Genome-wide DNA methylation is predictive of outcome in juvenile myelomonocytic leukemia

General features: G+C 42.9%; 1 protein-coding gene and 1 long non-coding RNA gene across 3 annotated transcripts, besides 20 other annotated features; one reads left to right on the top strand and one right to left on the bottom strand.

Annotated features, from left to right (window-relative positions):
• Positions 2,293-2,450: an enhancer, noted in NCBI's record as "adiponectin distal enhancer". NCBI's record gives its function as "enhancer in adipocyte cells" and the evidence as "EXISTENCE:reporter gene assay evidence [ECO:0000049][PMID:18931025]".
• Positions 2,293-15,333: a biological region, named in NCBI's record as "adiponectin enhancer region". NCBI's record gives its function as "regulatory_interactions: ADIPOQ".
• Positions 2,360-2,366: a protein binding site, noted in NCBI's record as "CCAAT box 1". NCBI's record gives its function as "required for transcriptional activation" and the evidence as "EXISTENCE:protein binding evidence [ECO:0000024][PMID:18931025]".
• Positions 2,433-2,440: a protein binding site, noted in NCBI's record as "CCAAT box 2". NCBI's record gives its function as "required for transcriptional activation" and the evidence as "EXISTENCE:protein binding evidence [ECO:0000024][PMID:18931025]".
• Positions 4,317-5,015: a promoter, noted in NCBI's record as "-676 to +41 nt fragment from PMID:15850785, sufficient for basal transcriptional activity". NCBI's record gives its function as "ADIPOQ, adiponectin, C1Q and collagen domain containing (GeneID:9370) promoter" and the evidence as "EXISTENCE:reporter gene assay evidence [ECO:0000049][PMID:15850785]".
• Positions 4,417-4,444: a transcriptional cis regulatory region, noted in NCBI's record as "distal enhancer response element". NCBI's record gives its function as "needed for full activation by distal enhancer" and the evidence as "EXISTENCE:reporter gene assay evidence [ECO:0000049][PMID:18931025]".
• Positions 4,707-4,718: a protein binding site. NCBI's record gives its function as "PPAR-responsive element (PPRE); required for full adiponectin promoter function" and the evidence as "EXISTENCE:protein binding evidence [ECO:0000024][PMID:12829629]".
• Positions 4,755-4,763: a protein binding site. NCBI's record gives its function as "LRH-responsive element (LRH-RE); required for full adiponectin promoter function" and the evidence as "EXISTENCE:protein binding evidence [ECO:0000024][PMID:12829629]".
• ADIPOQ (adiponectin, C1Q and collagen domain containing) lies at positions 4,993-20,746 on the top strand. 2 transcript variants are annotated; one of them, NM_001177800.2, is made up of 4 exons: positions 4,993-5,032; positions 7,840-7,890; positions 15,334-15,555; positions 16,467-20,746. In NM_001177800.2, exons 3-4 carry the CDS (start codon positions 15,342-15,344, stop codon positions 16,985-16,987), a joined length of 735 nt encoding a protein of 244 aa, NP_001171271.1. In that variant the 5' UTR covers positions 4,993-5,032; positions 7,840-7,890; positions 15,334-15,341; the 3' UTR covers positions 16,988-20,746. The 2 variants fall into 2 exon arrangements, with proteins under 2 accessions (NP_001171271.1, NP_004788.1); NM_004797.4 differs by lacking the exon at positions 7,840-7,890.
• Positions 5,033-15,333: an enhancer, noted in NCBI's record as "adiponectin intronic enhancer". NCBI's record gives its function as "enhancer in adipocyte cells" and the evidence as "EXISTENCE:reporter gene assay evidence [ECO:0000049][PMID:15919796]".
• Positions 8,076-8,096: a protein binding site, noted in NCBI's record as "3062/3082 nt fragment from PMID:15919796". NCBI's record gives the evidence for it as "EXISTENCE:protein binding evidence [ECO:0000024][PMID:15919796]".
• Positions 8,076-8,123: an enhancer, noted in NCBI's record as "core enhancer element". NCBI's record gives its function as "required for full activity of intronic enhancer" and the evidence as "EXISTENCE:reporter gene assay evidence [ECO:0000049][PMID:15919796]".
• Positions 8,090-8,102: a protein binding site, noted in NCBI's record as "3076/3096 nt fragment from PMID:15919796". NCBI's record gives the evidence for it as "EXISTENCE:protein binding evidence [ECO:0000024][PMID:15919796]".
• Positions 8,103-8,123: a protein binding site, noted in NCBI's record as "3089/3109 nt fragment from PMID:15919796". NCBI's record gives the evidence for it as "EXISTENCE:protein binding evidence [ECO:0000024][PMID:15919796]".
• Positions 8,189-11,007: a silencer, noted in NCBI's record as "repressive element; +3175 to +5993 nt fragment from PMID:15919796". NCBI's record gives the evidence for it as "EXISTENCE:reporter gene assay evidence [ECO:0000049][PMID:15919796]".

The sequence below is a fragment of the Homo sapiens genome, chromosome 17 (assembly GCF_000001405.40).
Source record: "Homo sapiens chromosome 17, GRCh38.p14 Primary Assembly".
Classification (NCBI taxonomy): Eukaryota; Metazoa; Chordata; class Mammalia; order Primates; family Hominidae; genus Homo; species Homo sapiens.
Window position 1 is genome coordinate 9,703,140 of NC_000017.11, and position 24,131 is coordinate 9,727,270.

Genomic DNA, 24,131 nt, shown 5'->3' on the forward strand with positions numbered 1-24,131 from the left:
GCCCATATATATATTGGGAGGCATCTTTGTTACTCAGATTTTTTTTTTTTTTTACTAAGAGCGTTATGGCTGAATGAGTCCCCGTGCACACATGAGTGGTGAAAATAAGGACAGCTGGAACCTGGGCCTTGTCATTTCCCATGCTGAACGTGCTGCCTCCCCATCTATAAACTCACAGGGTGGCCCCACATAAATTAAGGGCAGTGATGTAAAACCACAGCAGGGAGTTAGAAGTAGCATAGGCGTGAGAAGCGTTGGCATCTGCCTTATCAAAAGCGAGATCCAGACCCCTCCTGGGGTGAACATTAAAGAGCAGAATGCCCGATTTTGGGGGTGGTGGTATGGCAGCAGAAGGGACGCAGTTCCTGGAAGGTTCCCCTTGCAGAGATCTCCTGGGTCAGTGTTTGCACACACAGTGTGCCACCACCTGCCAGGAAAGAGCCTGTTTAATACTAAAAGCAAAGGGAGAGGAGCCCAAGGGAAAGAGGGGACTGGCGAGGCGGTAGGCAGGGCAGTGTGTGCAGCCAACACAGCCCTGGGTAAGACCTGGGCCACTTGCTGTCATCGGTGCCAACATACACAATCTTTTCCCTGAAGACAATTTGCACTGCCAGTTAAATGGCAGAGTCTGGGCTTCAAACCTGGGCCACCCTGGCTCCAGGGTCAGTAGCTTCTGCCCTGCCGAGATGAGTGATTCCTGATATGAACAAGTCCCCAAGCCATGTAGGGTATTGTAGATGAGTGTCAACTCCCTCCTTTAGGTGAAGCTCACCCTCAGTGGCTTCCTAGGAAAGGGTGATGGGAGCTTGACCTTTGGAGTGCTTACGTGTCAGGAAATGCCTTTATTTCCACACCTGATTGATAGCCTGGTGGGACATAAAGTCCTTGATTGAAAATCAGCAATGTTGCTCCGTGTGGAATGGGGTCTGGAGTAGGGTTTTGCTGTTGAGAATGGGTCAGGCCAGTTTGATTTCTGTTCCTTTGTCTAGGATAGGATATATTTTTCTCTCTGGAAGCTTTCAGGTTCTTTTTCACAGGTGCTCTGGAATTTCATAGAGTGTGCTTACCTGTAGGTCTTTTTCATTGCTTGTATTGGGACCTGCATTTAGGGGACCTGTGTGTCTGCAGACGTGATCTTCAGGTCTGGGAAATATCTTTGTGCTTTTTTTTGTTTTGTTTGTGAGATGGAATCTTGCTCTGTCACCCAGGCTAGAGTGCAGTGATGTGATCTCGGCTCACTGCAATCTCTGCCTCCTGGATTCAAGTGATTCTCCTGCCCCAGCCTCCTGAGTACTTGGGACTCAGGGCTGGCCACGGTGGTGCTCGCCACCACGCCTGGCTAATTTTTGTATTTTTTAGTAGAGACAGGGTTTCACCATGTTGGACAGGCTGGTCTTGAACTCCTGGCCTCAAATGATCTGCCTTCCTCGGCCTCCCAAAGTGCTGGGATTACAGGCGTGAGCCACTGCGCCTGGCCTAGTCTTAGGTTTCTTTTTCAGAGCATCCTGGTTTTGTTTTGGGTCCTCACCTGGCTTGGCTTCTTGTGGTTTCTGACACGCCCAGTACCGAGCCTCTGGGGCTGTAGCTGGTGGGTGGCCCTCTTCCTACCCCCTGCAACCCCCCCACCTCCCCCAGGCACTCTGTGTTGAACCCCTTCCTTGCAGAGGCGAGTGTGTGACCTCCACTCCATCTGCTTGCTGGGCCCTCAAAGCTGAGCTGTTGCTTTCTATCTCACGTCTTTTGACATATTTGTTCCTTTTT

Juvenile myelomonocytic leukemia (JMML) is a myeloproliferative disorder of childhood caused by mutations in the Ras pathway. Outcomes in JMML vary markedly from spontaneous resolution to rapid relapse after hematopoietic stem cell transplantation. Here, we hypothesized that DNA methylation patterns would help predict disease outcome and therefore performed genome-wide DNA methylation profiling in a cohort of 39 patients. Unsupervised hierarchical clustering identifies three clusters of patients. Importantly, these clusters differ significantly in terms of 4-year event-free survival, with the lowest methylation cluster having the highest rates of survival. These findings were validated in an independent cohort of 40 patients. Notably, all but one of 14 patients experiencing spontaneous resolution cluster together and closer to 22 healthy controls than to other JMML cases. Thus, we show that DNA methylation patterns in JMML are predictive of outcome and can identify the patients most likely to experience spontaneous resolution.